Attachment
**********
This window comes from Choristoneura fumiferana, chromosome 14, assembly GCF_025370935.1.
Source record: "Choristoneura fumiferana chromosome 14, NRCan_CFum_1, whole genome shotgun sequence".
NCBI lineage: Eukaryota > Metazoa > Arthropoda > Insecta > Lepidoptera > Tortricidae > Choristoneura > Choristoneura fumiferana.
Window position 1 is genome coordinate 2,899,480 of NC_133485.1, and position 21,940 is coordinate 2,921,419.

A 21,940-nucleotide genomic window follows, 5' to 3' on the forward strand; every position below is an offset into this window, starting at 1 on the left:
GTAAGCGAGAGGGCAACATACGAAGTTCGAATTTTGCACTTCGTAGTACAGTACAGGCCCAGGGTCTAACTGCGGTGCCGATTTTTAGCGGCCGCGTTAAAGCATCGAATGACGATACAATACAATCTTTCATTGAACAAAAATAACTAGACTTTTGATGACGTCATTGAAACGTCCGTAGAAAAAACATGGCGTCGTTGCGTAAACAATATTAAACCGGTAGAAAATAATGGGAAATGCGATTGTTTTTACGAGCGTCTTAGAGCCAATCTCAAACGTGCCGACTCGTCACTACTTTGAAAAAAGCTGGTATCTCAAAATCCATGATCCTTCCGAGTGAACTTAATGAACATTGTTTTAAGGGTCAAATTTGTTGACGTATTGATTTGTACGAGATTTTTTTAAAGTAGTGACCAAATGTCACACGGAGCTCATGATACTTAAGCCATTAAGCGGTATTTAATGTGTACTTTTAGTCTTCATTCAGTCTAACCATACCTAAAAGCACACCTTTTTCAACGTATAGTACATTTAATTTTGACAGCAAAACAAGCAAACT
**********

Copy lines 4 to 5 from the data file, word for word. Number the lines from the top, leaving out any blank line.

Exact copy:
Window position 1 is genome coordinate 2,899,480 of NC_133485.1, and position 21,940 is coordinate 2,921,419.

A 21,940-nucleotide genomic window follows, 5' to 3' on the forward strand; every position below is an offset into this window, starting at 1 on the left: